I hope my story can show others how I came to make my mistakes, so they don’t make their own.
TORONTO (PRWEB) January 07, 2015
“Turning to face your problems is the best way to understand them and come to terms with them,” said Rania Chmaysani. “Then you can rise above them, even if you can’t leave them completely behind.”
Chmaysani was at a serious crossroad in her life. As she sat down to write what could have ended up being a suicide note, she just kept writing and writing. What may have been a cataloging of the difficulties she had endured—read only by a few—has transformed into a project that encourages others to fight for their futures.
The combination of her goodbye note, personal diary and furious writing evolved into the novel “Twisted Forms of Love.”
Her book follows the story of Hannah, a girl who has survived the violent civil war in Lebanon. Not only having to worry about the violence occurring in the streets, she also has to navigate the dangers of a physically, psychologically and sexually abusive family situation.
After Hannah immigrates to Canada, she meets a man who would grow into the most abusive man she has ever met—as well as become her husband.
“At first I just wrote all this to feel better. I felt myself changing while I wrote about all the things that had happened to me in my life.” Chmaysani said. “But I’ve also learned that there are other abusers out there. Sometimes they can be nice and attractive at first. I hope my story can show others how I came to make my mistakes, so they don’t make their own.”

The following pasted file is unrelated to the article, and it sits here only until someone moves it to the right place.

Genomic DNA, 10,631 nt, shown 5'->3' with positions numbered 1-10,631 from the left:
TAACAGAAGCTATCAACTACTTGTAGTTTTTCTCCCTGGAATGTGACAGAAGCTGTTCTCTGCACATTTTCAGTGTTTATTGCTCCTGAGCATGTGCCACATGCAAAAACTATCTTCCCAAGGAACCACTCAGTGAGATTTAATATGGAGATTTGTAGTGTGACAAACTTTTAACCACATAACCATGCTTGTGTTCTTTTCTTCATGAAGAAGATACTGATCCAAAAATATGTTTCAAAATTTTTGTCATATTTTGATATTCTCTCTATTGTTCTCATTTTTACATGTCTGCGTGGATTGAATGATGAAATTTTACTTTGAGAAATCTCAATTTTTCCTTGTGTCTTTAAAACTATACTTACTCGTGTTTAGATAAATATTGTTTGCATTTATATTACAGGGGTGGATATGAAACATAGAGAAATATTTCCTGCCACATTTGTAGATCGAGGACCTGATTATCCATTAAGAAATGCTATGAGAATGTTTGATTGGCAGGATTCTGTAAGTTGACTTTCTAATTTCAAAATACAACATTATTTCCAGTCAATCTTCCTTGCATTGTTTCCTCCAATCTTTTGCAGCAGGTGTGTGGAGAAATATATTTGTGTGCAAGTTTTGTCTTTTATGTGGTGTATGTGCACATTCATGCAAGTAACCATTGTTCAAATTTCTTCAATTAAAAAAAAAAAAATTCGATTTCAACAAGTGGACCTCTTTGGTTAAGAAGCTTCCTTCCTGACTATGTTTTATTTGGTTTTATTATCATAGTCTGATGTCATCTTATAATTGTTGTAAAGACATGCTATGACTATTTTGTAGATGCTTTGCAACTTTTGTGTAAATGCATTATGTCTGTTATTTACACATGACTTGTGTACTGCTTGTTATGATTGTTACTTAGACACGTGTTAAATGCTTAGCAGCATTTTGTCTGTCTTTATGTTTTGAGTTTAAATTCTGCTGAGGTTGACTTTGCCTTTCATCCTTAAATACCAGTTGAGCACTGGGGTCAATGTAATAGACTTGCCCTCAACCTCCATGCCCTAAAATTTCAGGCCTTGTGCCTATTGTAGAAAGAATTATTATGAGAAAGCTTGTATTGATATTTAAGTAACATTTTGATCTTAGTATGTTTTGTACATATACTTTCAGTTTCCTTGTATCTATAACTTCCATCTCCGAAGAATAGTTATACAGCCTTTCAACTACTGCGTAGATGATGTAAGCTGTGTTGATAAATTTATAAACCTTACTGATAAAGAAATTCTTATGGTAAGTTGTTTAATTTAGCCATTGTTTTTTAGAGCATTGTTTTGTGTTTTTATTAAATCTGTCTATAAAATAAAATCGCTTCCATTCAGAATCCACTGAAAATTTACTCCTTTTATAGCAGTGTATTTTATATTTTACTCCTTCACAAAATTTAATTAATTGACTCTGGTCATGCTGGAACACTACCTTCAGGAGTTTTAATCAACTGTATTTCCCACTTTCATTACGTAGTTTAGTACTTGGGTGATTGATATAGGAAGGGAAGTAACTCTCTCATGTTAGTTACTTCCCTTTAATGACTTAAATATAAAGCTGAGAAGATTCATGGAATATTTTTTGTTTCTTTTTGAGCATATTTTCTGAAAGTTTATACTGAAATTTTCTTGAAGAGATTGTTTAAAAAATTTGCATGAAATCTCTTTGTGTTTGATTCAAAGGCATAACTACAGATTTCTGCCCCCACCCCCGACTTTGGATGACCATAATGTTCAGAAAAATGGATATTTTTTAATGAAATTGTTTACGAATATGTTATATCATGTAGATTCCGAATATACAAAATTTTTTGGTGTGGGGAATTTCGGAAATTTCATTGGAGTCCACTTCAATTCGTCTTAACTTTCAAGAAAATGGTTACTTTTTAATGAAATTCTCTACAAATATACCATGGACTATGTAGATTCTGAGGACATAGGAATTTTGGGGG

Chmaysani hopes to help other women avoid the relationships it took years for her to escape and to provide solidarity and hope to women who are surviving them.
For more information, visit http://www.twistedformsoflove.com
“Twisted Forms of Love”
By Sarah Salem
Available in softcover, hardcover, e-book
Available on Amazon, Barnes & Noble and AuthorHouse
About the author
Rania Chmaysani published “Twisted Forms of Love” under the pen name Sarah Salem. She is a daughter and mother of one. Since her early childhood, which she spent in Lebanon, she has enjoyed books and listening to stories. Sarah's first tale is based on her true story. She hopes to reach readers, knowing that many people can relate to her story.
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